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laundry count blessins

August 28, 1998

Count Blessins

Written for a bride a century ago – from Mountain Life and Work
[spelling as in original work]

  1. bild a fire in back yard to heat kettle of rain water.
  2. set tubs so smoke won't blow in eyes if wind is pert.
  3. shave one hole cake soap in bilin water.
  4. sort things, make three piles, one pile white, one cullord, one work britches and rags.
  5. stur flour in cold water to smooth then thin down with bilin water.
  6. rub dirty spots on bord, scrub hard, then bile, rub cullord but don't bile just rench and starch.
  7. spred tee towels on grass; hang old rags on fence; pore rench water in flower bod; scrub porch with soapy water.
  8. turn tubs upside down.
  9. go put on clean dress, smooth hair with side combs, brew cup of tee, set and rest and rock a spell and count blessins.
more to consider

The evolution of washing clothing is quite amazing when you look at its stages:

  • WOMEN washing clothes by hand with their own soap and lye recipes;
  • advertisements in 1950s WOMEN’s magazines featuring ringer-washers, where clothes were manually processed through a pressing mechanism to remove excess water (and children frequently lost arms due to fooling around with them);
  • 1960s advertisements showing WOMEN in aprons with big smiles on their faces, absolutely delighted with their automatic washing machines;
  • the 1990s Maytag Repair MAN with time on his hands because the Maytag washers apparently never need repair.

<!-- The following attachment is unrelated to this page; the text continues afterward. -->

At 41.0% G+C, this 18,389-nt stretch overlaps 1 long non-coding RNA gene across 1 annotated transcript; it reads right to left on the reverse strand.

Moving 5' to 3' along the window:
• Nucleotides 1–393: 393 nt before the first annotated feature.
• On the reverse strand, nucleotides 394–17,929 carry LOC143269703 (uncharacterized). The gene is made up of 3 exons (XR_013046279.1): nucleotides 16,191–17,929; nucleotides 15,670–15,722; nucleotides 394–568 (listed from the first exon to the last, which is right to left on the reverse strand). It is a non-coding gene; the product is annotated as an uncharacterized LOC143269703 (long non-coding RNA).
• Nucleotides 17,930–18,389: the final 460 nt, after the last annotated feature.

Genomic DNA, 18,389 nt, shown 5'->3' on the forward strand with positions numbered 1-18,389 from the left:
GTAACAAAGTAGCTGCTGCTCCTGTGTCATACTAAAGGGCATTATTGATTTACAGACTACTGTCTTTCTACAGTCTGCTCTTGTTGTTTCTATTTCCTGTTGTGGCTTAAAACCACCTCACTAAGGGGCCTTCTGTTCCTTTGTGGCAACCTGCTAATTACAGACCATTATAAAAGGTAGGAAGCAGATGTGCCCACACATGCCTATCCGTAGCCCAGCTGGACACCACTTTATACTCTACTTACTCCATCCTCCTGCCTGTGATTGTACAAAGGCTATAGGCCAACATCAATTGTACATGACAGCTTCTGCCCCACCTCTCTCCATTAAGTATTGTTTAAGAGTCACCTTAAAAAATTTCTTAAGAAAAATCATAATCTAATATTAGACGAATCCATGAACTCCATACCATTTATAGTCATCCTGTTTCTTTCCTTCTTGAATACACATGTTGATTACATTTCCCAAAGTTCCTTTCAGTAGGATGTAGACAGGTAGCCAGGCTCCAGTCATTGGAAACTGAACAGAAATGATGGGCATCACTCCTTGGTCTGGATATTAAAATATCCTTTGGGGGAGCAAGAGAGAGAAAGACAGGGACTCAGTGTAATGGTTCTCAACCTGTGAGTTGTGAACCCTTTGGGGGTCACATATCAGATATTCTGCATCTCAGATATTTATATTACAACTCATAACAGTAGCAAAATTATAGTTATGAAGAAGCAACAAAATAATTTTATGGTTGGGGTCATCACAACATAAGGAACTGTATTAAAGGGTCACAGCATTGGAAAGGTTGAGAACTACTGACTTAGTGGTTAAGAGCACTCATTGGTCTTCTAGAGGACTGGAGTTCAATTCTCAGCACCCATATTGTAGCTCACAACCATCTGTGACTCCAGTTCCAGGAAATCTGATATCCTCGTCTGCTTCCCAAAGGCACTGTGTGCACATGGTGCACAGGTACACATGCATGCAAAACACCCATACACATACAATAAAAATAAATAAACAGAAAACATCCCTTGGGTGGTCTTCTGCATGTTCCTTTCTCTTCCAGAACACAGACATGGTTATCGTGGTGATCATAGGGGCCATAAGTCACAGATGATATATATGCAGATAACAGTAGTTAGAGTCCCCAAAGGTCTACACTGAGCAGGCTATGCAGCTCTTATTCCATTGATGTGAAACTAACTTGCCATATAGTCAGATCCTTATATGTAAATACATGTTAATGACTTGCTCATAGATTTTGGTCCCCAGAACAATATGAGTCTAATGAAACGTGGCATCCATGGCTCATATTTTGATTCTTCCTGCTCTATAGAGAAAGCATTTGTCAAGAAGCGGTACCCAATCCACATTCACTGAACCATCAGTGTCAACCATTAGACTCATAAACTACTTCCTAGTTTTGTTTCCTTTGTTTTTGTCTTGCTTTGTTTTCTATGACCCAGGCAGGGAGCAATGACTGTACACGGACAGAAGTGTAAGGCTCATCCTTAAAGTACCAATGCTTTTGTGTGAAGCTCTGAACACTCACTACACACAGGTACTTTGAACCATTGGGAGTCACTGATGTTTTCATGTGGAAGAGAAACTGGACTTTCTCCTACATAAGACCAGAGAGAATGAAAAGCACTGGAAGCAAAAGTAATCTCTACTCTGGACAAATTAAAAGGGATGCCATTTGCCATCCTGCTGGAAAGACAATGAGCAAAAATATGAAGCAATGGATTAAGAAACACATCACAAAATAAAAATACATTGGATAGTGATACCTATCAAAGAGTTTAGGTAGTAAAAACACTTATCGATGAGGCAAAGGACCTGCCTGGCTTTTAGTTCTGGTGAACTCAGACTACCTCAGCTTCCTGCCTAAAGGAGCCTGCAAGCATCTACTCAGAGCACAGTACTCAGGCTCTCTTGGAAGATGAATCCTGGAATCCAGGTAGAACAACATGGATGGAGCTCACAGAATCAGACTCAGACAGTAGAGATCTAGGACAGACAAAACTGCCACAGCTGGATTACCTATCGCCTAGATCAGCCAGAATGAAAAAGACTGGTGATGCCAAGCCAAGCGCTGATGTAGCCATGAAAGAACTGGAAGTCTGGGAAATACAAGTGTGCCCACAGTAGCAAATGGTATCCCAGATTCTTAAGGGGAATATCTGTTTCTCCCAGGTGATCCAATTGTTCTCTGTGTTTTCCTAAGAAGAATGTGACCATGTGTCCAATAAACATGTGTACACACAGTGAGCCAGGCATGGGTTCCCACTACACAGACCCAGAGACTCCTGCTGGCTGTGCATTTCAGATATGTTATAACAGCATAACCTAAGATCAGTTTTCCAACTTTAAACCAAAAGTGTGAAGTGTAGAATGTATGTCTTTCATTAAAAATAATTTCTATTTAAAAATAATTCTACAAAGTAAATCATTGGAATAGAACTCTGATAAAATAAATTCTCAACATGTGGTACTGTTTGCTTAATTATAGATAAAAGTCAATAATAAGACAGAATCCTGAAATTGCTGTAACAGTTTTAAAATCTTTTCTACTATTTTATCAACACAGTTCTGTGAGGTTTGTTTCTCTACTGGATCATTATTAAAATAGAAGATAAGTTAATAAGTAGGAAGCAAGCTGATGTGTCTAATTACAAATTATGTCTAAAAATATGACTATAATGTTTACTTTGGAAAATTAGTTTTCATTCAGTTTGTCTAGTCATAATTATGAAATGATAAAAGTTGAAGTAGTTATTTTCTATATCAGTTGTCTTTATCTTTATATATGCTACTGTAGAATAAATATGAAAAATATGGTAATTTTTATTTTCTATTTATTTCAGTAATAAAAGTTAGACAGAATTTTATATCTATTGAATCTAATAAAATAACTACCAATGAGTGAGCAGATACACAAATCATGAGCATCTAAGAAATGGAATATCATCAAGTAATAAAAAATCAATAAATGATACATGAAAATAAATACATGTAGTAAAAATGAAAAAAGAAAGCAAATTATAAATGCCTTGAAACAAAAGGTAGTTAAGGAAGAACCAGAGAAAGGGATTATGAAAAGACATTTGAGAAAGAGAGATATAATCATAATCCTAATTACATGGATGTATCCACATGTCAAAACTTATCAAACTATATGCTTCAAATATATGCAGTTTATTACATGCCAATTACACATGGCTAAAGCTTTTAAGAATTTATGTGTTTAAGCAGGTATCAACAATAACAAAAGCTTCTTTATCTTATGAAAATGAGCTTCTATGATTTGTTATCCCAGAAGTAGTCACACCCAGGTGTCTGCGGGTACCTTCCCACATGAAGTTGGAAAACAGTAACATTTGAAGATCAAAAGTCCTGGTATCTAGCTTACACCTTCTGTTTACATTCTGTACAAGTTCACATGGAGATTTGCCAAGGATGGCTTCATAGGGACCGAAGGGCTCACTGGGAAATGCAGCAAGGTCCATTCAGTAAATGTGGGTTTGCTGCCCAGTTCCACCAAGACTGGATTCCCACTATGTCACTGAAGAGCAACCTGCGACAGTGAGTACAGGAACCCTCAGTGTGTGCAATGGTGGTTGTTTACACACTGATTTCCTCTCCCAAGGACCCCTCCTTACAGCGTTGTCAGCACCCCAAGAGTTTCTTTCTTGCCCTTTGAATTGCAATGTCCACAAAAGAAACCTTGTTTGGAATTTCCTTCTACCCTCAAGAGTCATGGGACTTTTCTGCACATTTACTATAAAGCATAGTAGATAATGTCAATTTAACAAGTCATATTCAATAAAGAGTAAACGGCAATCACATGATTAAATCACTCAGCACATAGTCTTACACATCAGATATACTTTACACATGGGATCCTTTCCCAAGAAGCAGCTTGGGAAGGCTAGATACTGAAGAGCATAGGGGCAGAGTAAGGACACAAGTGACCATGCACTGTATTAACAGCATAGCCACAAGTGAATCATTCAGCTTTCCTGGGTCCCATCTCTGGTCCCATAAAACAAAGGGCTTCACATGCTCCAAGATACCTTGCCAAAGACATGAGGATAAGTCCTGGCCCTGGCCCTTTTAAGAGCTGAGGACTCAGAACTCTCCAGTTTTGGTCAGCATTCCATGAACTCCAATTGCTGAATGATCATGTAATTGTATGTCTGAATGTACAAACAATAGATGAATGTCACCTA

Laundry is no longer only a woman’s chore (although women likely still do most of their family’s laundry). Men are doing laundry too, but look how easy it is now! Load the dirty clothes, add soap and turn on the machine. From washer to dryer in one fell swoop and, voilà, clean clothes. We don’t even have to iron if we buy the right cotton/polyester blends, or if we take the laundry out of the dryer quickly so the clothes don’t have time to wrinkle.

There are millions of women around the world who still wash by hand. I hope they get time for a cup of tea too! So many of us are privileged in the north and the west.

Does this story seem familiar?

My mother did my laundry. Even when I offered as a teenager to do my own, she said she preferred to do it with the rest of the family's as it would be a waste of water for me to do mine separately. When I moved out on my own, I realized how spoiled I had been. Doing my own laundry, even with modern washers and dryers, was a chore. Taking it to a laundromat was expensive too!

Then, married with no kids, my husband started to do laundry for the two of us. I thought this was great at first, but I would go to wear a shirt and find it folded so sloppily it was be totally wrinkled and unwearable. I would have to wash it again just to get the wrinkles out! I think he did it on purpose to get out of doing laundry altogether. I now do all our laundry myself – my choice, but at least I do it the way I like.

I think about our foremothers, washing clothes by hand over a fire, baking bread, gathering eggs, milking cows, butchering meat and preserving fruits and vegetables to last through the winter and looking after kids. Throwing a load into the washer is not such a big deal!

This feature was first published on’s predecessor site CoolWomen.


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